Building the Boston Tea Party Ships

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Sheila M. Green
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The Building of the Tea Party Ships

Beaver, Eleanor and Dartmouth

There were three colonial-built vessels that brought the infamous tea cargos to Boston late in 1773: the Beaver, the Eleanor and the Dartmouth.

To fully tell the story of the Boston Tea Party, a flotilla of all three ships is necessary. With only the Beaver at the site of the museum for so many years, many people have the impression that there was only one ship that was off-loaded during the Boston Tea Party.  The new Boston Tea Party ShipsSM & Museum will illuminate the importance and the significance of this historic event with replicas of all three ships involved.

Two of the vessels that will be presented were re-created out of traditionally built wooden fishing vessels. The third will be newly built, from the keel to the top of the main mast. The construction of all three uses the same traditional methods and materials used in colonial days – oak plank on timber frames. It is intended that these historic replicas seem as authentic as possible. When visitors step aboard, they will be transported back in time, in part due to the authenticity of every detail.

On that infamous night of December 16, 1773, 340 chests of British tea, weighing over 92,000 pounds, were dumped overboard.  The cargo was worth more than $1,700,000 dollars in today’s money. The event was witnessed by thousands and the implication and impact of this action were enormous.

John Adams wrote in his diary,  “This is the most magnificent Movement of all.  There is a Dignity, a Majesty, a Sublimity in this last Effort of the Patriots that I greatly admire. This Destruction of the Tea is so bold, so daring, so firm, intrepid, & inflexible, and it must have so important Consequences and so lasting, that I cannot but consider it as an Epocha in History.”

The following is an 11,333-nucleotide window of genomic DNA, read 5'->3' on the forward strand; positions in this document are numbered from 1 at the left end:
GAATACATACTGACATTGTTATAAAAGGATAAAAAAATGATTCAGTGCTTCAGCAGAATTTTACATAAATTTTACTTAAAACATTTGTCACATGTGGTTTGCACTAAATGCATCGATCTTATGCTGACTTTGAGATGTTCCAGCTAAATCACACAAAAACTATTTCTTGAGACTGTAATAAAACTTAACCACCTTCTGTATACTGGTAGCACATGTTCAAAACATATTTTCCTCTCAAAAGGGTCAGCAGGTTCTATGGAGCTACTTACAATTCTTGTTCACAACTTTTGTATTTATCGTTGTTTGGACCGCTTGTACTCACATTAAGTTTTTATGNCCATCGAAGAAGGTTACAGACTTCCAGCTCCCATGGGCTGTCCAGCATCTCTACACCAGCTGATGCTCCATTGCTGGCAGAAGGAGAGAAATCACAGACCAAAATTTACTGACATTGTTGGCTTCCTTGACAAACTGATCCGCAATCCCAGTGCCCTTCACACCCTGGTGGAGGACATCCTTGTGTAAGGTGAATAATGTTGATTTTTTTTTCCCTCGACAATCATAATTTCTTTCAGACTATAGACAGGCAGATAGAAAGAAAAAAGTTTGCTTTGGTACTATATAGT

The Beaver

The Beaver was built as a schooner 103 years ago on the island of Aero, in Denmark.  The ship was used for freighting and fishing. Her voyage to celebrate the nation’s Bicentennial was nearly a disaster when hot exhaust ignited old timbers in the stern. With flames shooting out of the hatches, the fire crept close to the fuel supply. A lengthy bucket brigade finally contained the blaze and, following the repairs in England, she finished the voyage.

Today, at the nation’s oldest marine railway, Gloucester Marine Railway in Gloucester, Massachusetts, the Beaver is undergoing a major rebuild. The vessel has been given new frames, hull planks from the water line up, a new bow and she will receive new bulwarks, deck, masts and rigging.

To better replicate the appearance of the original Beaver researchers found that the ship, Columbia, famous in her day for the exploration of the Pacific Northwest, was the same size as the Beaver and was built in a neighboring shipyard the same year. Because of her fame, Columbia was well documented. Based on the period paintings of Columbia and her illustrated log books, the look of the Beaver is being significantly altered during the current reconstruction to more closely resemble her sister ship, Columbia.

The Eleanor

The original Eleanor was one of several vessels owned by a leading Boston merchant, John Rowe, whose holdings included stores, warehouses and Rowe’s Wharf, a current Boston landmark.

No original plans exist of the Eleanor.  However, it is known from her tonnage figure, as recorded in shipping papers, that she was full rigged and a “constant trader”. The design of the Eleanor replica is based on colonial merchant vessels of the period that fit her description, particularly the London, a ship that carried part of the same shipment of tea to Charleston, South Carolina. The London was later sold to the Royal Navy. Carefully measured line drawings were recorded and preserved which were very helpful in creating a set of plans for the Eleanor.

Creating this replica involved almost a complete transformation of the retired fishing vessel Vincie N. built in 1936. The old dragger had a basic old style sailing hull design that was greatly rebuilt and modified to resemble the colonial ship London. The old planking and framework were dismantled foot- by-foot and replaced with the new design. She has reshaped new sides, a new bow, bulwarks, a deck and stern with gallery windows. In the next year, she will be finished above and below deck, and will be fully rigged.

The Dartmouth

The original Dartmouth was a whaling ship, built and owned by a Nantucket Quaker family. It was docked in London at the same time as the Beaver and the Eleanor after delivering its load of whale oil.  The three ships were looking for return cargos, when their captains unwittingly agreed to transport the East India Company’s tea to Boston.

For the Dartmouth, the third addition to the fleet, the lines, sail and rigging plans will be based on several other merchant ships and whalers of her day.

Unlike the other two replica ships, the Dartmouth will feature 100% new construction. She will be built from the keel up, using the same kind of timbers and building techniques employed in the late 1700s. As a tribute to the

103-year old Beaver, these same time-tested and proven materials and building methods will produce a fine new vessel that will represent the Boston Tea Party well into the next century.